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Why are java constants declared static ?

class Foo{
    static final int FII = 2 ;

In this I understand the use of final? Buy why does it have to be static? Why should it be a class variable, and not an instance variable?

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Why would you want more than one instance to have its own copy of FII? – Bart Kiers Nov 11 '11 at 11:22
I can declare final int FII = 2; just fine. – Jon Lin Nov 11 '11 at 11:24
@JonLin: You can, but you shouldn't since it doesn't add value but only increases memory usage. Exception would be initialization of the constant in the constructor call - then each instance could have it's own constant value (constant after the constructor run) and could have a value like 'constructionTime' or similar. – Mathias Bader Aug 2 '15 at 8:22
up vote 20 down vote accepted

If it could vary by the instance of a class, then it's clearly not a constant. What would it mean to get a different value of pi for each instance of Math (not that Math even allows instances to be constructed)? Or a different case insensitive ordering for each instance of String?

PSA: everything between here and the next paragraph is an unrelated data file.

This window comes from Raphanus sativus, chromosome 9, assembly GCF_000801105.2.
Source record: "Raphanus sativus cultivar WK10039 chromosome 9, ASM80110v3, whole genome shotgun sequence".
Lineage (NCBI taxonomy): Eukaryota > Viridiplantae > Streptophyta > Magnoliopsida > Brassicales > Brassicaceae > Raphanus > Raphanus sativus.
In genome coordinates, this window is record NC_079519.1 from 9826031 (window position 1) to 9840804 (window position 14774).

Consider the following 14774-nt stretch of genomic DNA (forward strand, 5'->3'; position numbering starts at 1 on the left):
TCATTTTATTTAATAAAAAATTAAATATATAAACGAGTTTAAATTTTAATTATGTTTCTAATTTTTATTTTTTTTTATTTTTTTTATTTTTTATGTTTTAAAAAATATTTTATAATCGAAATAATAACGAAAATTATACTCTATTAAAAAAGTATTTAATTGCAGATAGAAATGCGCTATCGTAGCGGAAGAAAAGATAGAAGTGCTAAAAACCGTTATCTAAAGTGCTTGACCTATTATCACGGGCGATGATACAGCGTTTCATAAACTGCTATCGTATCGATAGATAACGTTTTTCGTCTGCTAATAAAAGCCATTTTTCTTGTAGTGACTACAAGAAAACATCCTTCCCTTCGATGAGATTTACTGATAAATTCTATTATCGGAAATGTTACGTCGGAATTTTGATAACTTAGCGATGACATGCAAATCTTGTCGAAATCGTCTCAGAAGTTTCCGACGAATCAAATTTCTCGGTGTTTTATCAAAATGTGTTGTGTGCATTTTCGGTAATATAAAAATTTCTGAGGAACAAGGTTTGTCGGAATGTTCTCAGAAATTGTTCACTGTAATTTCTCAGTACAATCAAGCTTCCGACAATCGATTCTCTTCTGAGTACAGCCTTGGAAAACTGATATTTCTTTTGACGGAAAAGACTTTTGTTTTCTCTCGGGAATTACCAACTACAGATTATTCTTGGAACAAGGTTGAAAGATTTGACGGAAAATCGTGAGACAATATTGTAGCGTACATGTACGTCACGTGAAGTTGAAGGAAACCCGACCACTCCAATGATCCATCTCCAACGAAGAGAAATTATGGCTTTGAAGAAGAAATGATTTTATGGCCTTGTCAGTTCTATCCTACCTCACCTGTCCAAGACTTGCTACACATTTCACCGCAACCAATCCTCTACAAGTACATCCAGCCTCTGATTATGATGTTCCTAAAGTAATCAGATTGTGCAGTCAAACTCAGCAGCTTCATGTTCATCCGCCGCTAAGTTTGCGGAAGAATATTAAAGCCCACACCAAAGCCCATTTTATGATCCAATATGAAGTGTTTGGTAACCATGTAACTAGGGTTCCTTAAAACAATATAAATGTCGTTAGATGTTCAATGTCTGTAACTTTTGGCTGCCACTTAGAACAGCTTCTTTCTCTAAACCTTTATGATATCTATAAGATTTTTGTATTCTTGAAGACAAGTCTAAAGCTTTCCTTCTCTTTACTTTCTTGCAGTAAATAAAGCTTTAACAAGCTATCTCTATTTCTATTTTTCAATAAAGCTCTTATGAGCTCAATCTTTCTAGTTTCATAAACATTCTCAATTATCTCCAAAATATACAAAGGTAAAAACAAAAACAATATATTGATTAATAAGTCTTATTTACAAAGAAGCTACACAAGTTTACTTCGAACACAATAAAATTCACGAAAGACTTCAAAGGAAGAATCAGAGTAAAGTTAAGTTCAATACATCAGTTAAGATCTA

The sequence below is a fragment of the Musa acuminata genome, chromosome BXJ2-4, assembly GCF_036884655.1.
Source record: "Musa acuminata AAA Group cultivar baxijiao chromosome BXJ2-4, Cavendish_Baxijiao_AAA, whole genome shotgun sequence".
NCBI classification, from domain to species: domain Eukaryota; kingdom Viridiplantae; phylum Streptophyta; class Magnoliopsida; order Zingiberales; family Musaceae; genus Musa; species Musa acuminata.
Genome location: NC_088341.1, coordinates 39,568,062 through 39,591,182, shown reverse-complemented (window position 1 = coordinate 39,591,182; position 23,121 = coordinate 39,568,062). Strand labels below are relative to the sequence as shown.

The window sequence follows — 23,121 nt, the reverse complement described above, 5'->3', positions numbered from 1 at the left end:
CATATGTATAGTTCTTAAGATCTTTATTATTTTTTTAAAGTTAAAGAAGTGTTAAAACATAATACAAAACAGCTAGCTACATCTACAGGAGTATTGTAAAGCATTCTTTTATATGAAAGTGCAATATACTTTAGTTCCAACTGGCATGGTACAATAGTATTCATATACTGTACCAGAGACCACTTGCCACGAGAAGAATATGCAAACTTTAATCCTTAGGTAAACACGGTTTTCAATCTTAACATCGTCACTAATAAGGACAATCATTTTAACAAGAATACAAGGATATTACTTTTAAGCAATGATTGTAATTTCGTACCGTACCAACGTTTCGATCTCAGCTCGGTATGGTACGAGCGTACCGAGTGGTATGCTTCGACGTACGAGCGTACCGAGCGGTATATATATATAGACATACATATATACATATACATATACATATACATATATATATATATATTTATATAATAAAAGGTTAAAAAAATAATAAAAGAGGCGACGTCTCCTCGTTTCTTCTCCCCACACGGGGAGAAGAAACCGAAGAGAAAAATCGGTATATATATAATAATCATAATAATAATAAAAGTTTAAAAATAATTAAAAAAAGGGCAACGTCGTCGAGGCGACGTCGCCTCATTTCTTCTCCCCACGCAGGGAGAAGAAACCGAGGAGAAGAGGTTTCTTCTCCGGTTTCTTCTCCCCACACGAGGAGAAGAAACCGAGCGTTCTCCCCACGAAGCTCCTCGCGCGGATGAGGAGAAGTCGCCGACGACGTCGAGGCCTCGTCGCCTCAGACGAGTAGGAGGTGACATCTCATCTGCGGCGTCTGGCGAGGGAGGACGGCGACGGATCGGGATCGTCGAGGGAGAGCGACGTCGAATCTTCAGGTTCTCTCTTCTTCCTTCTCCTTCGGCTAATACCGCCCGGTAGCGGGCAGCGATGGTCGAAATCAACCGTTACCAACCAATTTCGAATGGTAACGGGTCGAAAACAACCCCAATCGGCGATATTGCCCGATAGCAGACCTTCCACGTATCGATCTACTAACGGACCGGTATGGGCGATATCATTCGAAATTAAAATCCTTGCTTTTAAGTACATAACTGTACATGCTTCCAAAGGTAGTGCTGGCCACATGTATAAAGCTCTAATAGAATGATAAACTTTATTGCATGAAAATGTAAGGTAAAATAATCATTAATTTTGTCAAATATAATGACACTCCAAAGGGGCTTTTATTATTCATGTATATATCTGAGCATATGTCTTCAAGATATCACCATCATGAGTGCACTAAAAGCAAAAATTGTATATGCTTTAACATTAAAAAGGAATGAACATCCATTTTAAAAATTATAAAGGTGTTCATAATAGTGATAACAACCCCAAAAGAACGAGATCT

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If a constant is not static, Java will allocate a memory for that constant in every object of the class (i.e., one copy of the constant per object).

If a constant is static, there will be only one copy of the constant for that class (i.e., one copy per class).

Therefore, if the constant has only one value, it should declared static.

If the constant might have different value for each object, for example the creation time of the object, it should not be declared static.

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Very nice and technical answer, thank you very much. – Saeed Zarinfam Sep 4 '12 at 9:38

It is simply so that you can access them without an instance of that class.

Requiring that an instance be created just to access constant fields is a bit of a waste of resources.

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